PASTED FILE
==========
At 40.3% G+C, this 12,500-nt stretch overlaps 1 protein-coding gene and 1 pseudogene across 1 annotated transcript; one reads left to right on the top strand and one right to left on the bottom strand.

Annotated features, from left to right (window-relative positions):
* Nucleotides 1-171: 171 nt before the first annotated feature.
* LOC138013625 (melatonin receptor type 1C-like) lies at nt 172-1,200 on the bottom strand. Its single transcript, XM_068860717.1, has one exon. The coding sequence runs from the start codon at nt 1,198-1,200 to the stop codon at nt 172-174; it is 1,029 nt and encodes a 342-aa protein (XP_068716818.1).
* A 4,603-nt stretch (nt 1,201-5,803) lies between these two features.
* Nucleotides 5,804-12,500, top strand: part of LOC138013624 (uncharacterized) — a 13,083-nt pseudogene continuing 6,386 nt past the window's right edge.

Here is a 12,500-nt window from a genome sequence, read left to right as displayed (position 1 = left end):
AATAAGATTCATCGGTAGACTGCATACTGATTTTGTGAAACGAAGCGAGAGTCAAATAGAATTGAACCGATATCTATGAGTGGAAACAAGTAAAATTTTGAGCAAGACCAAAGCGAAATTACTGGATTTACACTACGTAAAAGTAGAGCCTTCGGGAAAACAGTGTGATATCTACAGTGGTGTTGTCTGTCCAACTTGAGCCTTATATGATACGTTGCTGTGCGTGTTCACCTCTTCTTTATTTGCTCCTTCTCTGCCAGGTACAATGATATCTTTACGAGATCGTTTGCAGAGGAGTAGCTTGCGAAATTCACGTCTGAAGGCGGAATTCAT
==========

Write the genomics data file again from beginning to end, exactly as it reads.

At 40.3% G+C, this 12,500-nt stretch overlaps 1 protein-coding gene and 1 pseudogene across 1 annotated transcript; one reads left to right on the top strand and one right to left on the bottom strand.

Annotated features, from left to right (window-relative positions):
* Nucleotides 1-171: 171 nt before the first annotated feature.
* LOC138013625 (melatonin receptor type 1C-like) lies at nt 172-1,200 on the bottom strand. Its single transcript, XM_068860717.1, has one exon. The coding sequence runs from the start codon at nt 1,198-1,200 to the stop codon at nt 172-174; it is 1,029 nt and encodes a 342-aa protein (XP_068716818.1).
* A 4,603-nt stretch (nt 1,201-5,803) lies between these two features.
* Nucleotides 5,804-12,500, top strand: part of LOC138013624 (uncharacterized) — a 13,083-nt pseudogene continuing 6,386 nt past the window's right edge.

Here is a 12,500-nt window from a genome sequence, read left to right as displayed (position 1 = left end):
AATAAGATTCATCGGTAGACTGCATACTGATTTTGTGAAACGAAGCGAGAGTCAAATAGAATTGAACCGATATCTATGAGTGGAAACAAGTAAAATTTTGAGCAAGACCAAAGCGAAATTACTGGATTTACACTACGTAAAAGTAGAGCCTTCGGGAAAACAGTGTGATATCTACAGTGGTGTTGTCTGTCCAACTTGAGCCTTATATGATACGTTGCTGTGCGTGTTCACCTCTTCTTTATTTGCTCCTTCTCTGCCAGGTACAATGATATCTTTACGAGATCGTTTGCAGAGGAGTAGCTTGCGAAATTCACGTCTGAAGGCGGAATTCAT